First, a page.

by Chaim Yankelevitch

Translated from the Yiddish by Harvey Spitzer

News reached the town that the Governor, in person, was coming on a visit. The community leaders meet and consider how to greet the important guest. Bread with salt would be brought to him, as is the custom, but they must also use the opportunity to put forth requests. And there is no lack of things to ask for: the Jews in Lubtch live in their houses without having property rights and must therefore pay the Polish landlord taxes. It is a heavy yoke to bear and they can be ordered to leave their homes for any reason whatsoever. But who has the courage to make such a request of the high authority?

Congratulations! The Governor has arrived. The Jews, dressed in their Sabbath attire, welcome him with great honor. A delegation of town leaders goes over to meet him, carrying bread with salt. They stand there submissively, with their hats in their hands, and put forth their request: “The cemetery has become too small. The dead are being buried right up to the fence. Therefore, we are asking that His Honor allow us to enlarge the cemetery a few feet on every side and may he be blessed for his goodness!”

The Governor listens to our request very seriously. After all, since it concerns a place to bury Jews, the authorities must, in fact, show the little Jews that they are relating to them in a fatherly way, and that their request has fallen on sympathetic ears:

“Fine”, answers the Governor, and a graceful smile spreads across his lips.

The Governor and his attendants have left. The Jews of Lubtch can't stop talking about the great act of kindness which he bestowed upon them and, in their eyes the Governor has grown in stature into one of the “Righteous Gentile”.

[Pages 173-174]

Only the Memories are Left…

by Sara Avrahami

Translated from the Hebrew by Ann Belinsky

Sara Avrahami


I grew up in a traditional, warm Jewish home whose door was open to all. My parents taught me to love and help all and, by their actions, they were an example to their children.

My mother - Golda - was a quiet, modest woman, looking after the ways of her household with worry and dedication, helping the needy and often giving charity secretly.

My father - Yehoshua Shimshilevitch - was a diligent, energetic man, involved with people and loved by them. He made a living by trading in flax. He also found time to work and be active for the benefit of the public. He was one of the founders of the bank in Lubtch, and directed it for many years. The bank helped many of the population and gave a lot for the development of trade and craftsmanship in the area.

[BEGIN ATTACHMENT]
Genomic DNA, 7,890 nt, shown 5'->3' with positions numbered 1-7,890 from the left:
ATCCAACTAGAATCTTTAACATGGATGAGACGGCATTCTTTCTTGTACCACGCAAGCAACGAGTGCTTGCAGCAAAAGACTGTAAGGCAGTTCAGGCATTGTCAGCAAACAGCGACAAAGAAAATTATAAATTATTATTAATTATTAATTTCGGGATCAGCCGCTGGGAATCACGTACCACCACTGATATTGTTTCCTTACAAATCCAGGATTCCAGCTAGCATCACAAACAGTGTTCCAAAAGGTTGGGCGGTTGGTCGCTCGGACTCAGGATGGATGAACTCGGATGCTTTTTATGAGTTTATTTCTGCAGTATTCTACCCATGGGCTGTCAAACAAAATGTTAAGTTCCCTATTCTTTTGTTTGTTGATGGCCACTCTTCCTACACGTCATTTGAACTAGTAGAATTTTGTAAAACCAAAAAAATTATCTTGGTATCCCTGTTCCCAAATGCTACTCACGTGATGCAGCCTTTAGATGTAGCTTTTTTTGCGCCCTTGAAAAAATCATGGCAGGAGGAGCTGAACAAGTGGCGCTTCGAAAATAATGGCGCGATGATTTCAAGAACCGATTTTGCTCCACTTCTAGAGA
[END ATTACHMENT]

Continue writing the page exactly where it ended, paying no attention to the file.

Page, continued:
In our home, the following groups held their annual dinners: “Morning Psalm Chanters”, “Learners of Talmud Between “Mincha” and “Ma'ariv” Services”, and the “Burial Society”. The preparations for the meals were many - Shayna the cook and her daughter were invited to oversee the work. To their aid came the gabbays' [sextons'] wives: Beyla Tchatchkes, Shifra Rabinovitch (Payes), Chayka and Rivka, and all of them took the trouble to prepare the festive meal. All the town honorables participated in the meal, which continued until the early morning hours. The time passed in eating and drinking, and in particular in discussion, arguments and speeches on current events.

When we moved to the center of the town, our home became a meeting place for important townspeople, especially during Elul after the “Ma'ariv” prayers, on Saturday night after reciting “Havdalah”. In the middle of the room was a large table where the guests would be seated, next to steamy cups of tea which my mother prepared from a boiling samovar. Next to the table one would hear Sabbath songs, arguments and discussions about town matters. Sometimes one would hear a complaint, spoken in good temper. They were especially annoyed that my father, Chaim Bruk, and Chaim-Issar Kavak had traveled to welcome a young rabbi who was accepted for a position in our town, but part of the townspeople were not happy with him.

There was also resentment about the many expenses and that the community fund was empty. “Nu?” - said someone - “if Meir Pisuk from Rovna would come this year to be “gathered unto his fathers”, it would be possible to repair the fence of the cemetery”.

Trade was carried on mainly after the festival of Sukkot, during the winter months. Mainly agricultural produce was traded, both animals and plants, of which the area was aplenty: flax, linseed, grains, hog bristles and produce of the chicken coops and dairy sheds. Trading took place mainly on market day, which was every Tuesday, in the town. The Jews bought agricultural products from the farmers, and the farmers bought their necessities from the shops of the Jews. There were merchants who went out on horse-driven carts to trade with the farmers in the villages.

In the summer there was not too much work for the merchants. In their spare time, they would sit on the thresholds of their shops, telling stories and jokes. I remember till this day a story they would often tell, to the laughter of the listeners.

In the corner of Binyamin (Yaakov Shimon's son) Yedidovitz's shop, stood a large barrel of sunflower seeds. Every time that Leibe (Shaya's son) Nochimovsky, entered the shop, he would take a fistful of seeds and hand them out to all the idle people in the shop. What did they do? They played a prank on him: Binyamin exchanged the barrel of sunflower seeds for a barrel of sweet, thick, sticky syrup. When Leibe Nochimovsky put his hand into the barrel, he found it hard to pull out, and all those around laughed heartily.

Many years have passed, but how cruel is the fact that from our town only a few memories remain.

[Pages 175-178]

Educational and Cultural Institutions in Lubtch

by Chanan Boldo

Translated from the Hebrew by Ann Belinsky